September 25, 2009 By ALFONSO A. CASTILLO firstname.lastname@example.org
Attorneys for two of the four men falsely accused of gang-raping a Hofstra freshman took opposing views - one negative, the other positive - on Nassau County District Attorney Kathleen Rice's decision not to bring criminal charges against the accuser. But both said that the community service the young woman has agreed to do is a fair punishment.
Bronx attorney Victor Daly-Rivera learned of the agreement between the DA's office and Danmell Ndonye moments after a phone conversation Friday afternoon with his client, Kevin Taveras, 20, of Brentwood. Taveras had just expressed his wish that Ndonye be criminally prosecuted, he said.
"We feel that the law was broken and she should be made to answer for that," Daly-Rivera said. "People are prosecuted all the time for filing false insurance claims and things like that . . . When you compare that to accusing four men of rape, it sort of pales by comparison."
While neither he nor his client wants the 18-year-old Ndonye to go to jail, Daley-Rivera said, she should have been put "through the system" even if it ultimately resulted in the same punishment.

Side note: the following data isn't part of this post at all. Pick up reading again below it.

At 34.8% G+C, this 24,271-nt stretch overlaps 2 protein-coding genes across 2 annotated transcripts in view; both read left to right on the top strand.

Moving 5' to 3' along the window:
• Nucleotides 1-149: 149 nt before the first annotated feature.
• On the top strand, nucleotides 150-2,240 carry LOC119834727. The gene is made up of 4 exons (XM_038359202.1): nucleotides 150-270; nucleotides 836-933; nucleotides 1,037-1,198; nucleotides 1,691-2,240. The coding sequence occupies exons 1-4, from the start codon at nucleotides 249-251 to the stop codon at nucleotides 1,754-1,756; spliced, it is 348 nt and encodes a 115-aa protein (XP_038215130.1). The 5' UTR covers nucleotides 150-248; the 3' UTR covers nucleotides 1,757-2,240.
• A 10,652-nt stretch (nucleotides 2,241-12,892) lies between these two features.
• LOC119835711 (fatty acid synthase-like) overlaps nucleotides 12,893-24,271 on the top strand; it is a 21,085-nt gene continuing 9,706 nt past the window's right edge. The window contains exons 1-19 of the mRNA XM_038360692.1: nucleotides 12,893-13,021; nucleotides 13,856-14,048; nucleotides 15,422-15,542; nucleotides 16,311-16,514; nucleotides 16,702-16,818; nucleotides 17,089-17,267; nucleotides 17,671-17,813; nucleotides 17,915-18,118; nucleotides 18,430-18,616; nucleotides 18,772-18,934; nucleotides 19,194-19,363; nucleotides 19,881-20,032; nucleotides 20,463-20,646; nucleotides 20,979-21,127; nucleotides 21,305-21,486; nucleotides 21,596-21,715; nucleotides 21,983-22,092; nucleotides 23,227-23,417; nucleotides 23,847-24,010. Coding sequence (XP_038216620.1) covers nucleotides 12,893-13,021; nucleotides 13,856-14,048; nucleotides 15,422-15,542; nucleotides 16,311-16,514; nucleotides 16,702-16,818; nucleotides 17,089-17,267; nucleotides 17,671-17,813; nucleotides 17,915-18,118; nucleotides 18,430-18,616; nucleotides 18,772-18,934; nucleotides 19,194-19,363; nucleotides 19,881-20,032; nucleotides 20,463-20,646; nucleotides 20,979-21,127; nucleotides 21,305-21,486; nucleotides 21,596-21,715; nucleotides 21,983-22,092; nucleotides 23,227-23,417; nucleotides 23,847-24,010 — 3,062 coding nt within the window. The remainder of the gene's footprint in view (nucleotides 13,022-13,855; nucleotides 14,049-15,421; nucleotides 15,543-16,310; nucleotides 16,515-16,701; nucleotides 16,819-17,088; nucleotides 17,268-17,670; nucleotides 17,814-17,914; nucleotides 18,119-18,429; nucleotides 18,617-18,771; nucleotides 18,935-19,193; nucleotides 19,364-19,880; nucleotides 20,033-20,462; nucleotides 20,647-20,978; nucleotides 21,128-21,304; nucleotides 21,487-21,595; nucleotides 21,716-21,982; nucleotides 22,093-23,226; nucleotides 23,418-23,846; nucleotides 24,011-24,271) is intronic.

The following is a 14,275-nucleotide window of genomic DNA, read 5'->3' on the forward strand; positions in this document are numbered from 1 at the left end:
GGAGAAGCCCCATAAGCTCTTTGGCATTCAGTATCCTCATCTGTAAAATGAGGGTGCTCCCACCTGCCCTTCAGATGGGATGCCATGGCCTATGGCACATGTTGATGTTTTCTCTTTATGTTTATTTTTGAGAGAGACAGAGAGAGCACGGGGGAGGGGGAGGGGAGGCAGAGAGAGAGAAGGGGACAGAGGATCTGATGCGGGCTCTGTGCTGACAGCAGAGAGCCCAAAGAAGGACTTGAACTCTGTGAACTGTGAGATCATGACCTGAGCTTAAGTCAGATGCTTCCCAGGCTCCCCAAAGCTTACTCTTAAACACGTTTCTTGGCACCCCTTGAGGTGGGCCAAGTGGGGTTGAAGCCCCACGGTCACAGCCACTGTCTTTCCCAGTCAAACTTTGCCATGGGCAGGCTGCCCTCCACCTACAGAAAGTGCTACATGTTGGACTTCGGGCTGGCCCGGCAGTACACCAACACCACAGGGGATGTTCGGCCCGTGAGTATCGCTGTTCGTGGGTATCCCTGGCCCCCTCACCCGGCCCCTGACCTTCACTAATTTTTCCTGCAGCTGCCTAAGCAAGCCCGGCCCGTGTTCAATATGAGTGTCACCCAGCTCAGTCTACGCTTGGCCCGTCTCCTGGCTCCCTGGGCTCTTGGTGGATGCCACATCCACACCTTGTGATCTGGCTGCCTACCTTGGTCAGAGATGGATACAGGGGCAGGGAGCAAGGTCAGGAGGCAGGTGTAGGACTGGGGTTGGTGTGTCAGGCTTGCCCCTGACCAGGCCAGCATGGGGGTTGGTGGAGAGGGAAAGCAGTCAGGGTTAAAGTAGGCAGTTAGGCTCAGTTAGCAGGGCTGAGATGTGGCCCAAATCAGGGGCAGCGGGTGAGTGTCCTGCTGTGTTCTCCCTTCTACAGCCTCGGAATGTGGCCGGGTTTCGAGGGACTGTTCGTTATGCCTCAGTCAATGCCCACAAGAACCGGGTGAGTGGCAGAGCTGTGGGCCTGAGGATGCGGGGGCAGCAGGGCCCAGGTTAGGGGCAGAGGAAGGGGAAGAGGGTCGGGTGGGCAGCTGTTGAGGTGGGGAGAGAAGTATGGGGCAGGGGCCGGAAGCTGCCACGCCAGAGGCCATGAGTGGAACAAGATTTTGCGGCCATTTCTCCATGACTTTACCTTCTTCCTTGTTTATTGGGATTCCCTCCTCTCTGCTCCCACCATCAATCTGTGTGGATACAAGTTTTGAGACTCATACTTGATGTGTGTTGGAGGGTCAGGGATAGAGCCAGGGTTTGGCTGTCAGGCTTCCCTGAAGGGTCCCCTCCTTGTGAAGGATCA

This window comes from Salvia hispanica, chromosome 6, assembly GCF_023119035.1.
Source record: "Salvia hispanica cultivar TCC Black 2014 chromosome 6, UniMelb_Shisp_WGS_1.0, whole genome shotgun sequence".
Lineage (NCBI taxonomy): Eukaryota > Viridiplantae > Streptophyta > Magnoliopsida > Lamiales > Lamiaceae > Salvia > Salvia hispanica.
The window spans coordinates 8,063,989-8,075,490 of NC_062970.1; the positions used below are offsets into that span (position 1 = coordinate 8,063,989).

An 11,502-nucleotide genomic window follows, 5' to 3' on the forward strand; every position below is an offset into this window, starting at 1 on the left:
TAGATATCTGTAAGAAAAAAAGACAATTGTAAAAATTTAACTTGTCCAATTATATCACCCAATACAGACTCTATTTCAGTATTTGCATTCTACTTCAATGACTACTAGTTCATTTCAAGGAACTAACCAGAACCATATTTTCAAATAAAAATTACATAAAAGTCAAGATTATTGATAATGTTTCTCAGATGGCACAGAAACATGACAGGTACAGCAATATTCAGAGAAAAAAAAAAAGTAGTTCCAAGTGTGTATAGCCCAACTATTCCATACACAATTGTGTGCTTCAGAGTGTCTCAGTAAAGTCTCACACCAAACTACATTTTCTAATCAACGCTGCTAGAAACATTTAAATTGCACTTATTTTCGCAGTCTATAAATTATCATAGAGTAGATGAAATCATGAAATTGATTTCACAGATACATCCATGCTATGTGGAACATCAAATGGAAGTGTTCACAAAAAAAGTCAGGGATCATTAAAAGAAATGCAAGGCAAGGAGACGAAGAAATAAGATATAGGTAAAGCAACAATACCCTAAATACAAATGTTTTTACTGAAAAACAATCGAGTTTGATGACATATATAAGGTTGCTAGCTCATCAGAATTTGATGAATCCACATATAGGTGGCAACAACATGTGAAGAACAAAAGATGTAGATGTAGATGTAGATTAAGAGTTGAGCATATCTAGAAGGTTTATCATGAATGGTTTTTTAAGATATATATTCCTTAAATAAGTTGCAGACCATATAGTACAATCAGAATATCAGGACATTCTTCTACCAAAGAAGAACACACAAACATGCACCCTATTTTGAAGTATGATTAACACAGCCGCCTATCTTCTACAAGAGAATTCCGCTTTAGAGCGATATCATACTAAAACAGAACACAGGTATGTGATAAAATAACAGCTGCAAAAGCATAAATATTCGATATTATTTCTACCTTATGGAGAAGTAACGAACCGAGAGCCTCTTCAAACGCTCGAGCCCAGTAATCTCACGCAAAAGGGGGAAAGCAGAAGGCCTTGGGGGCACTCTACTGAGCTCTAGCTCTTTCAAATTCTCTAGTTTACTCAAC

Daly-Rivera said he believes his client found "a small degree of comfort knowing that she's going to have to do the community service," referring to the agreement's requirement that Ndonye, of Washington Heights, perform 250 hours of such service at a location approved by the DA's office.
Taveras' stepmother, Giselle, said she did not like Rice's decision.
"He [Kevin] still gets flashbacks," she said. "It's not fair. She has to pay for that. All the family got hurt because of her."
Jon Silveri, a Bronx attorney who represents Stalin Felipe, 19, of the Bronx, another of the falsely accused young men, said his client "trusted the judgment" of Nassau prosecutors because of how quickly they acted in releasing him from jail after learning of his innocence.
Felipe said he did not believe prosecuting Ndonye would be much of a deterrent for future false accusers.
"If anything, the fact that this was so public, that the girl got thrown out of the school . . . that might be more of a deterrent," said Silveri, who spoke with his client Friday. "This is an example of how you can't rush to judgment. Hopefully people will remember this."
An attorney for Jesus Ortiz, 19, of the Bronx, did not return a call for comment. Rondell Bedward, 21, of the Bronx, could not be reached for comment.
With Bill Mason